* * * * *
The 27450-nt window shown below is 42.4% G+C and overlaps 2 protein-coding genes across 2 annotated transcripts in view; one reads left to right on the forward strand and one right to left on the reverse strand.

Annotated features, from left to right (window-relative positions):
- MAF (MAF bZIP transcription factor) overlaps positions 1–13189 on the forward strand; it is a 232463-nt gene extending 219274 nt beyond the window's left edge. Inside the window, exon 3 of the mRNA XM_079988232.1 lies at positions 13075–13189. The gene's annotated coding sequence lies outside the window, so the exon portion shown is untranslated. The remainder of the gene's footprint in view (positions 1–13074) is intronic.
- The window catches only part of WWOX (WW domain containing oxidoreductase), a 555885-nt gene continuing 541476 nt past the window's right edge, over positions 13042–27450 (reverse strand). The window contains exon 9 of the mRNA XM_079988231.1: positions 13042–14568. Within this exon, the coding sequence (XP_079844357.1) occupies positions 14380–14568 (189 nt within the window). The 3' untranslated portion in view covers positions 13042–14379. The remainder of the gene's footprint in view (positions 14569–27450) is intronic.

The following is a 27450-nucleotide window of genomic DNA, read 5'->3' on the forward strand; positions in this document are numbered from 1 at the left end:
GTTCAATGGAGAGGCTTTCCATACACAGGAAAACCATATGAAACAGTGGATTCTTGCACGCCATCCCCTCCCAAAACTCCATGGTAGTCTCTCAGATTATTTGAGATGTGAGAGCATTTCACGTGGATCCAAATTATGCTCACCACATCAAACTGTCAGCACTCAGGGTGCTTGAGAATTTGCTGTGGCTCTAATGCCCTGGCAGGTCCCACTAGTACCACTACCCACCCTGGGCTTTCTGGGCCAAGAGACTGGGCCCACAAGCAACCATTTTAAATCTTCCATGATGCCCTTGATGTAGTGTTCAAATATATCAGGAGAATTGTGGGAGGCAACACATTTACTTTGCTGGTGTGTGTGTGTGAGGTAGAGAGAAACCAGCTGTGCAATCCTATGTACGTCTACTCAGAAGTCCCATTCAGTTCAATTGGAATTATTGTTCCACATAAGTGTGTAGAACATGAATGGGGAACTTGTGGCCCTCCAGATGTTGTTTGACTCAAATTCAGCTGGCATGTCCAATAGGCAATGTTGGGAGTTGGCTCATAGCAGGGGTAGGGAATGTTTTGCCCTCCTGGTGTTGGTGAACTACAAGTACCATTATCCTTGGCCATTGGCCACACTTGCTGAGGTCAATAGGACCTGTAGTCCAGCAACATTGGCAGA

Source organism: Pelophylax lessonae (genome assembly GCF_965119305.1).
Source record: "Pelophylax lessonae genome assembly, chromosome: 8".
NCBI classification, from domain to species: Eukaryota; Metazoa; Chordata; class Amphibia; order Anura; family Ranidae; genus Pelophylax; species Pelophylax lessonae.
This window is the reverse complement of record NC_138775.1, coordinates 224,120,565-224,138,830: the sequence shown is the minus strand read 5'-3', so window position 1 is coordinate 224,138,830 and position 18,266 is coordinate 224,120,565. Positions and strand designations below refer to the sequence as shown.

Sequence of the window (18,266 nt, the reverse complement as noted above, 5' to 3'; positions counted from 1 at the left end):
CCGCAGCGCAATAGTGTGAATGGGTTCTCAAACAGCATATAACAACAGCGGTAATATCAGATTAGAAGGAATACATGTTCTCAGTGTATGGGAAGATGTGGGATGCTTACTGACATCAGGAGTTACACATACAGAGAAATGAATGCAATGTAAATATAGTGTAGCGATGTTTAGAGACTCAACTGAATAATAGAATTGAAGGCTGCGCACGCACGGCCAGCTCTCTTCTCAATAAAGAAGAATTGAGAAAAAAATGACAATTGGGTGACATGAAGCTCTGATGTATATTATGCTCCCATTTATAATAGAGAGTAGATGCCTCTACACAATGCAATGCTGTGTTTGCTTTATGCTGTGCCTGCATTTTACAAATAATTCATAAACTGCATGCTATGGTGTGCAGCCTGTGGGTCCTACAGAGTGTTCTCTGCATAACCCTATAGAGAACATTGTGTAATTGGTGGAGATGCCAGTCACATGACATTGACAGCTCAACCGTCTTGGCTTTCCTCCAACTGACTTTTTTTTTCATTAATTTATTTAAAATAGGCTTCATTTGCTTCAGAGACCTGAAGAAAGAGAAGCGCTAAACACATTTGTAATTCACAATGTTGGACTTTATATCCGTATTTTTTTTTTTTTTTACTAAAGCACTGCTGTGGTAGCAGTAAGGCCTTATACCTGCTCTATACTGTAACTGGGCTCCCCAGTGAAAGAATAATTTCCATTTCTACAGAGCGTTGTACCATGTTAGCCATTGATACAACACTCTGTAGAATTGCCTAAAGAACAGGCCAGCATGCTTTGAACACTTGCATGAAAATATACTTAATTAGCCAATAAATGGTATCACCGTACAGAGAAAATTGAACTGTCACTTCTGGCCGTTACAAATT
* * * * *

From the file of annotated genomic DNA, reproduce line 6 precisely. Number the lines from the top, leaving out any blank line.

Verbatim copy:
GTTCAATGGAGAGGCTTTCCATACACAGGAAAACCATATGAAACAGTGGATTCTTGCACGCCATCCCCTCCCAAAACTCCATGGTAGTCTCTCAGATTATTTGAGATGTGAGAGCATTTCACGTGGATCCAAATTATGCTCACCACATCAAACTGTCAGCACTCAGGGTGCTTGAGAATTTGCTGTGGCTCTAATGCCCTGGCAGGTCCCACTAGTACCACTACCCACCCTGGGCTTTCTGGGCCAAGAGACTGGGCCCACAAGCAACCATTTTAAATCTTCCATGATGCCCTTGATGTAGTGTTCAAATATATCAGGAGAATTGTGGGAGGCAACACATTTACTTTGCTGGTGTGTGTGTGTGAGGTAGAGAGAAACCAGCTGTGCAATCCTATGTACGTCTACTCAGAAGTCCCATTCAGTTCAATTGGAATTATTGTTCCACATAAGTGTGTAGAACATGAATGGGGAACTTGTGGCCCTCCAGATGTTGTTTGACTCAAATTCAGCTGGCATGTCCAATAGGCAATGTTGGGAGTTGGCTCATAGCAGGGGTAGGGAATGTTTTGCCCTCCTGGTGTTGGTGAACTACAAGTACCATTATCCTTGGCCATTGGCCACACTTGCTGAGGTCAATAGGACCTGTAGTCCAGCAACATTGGCAGA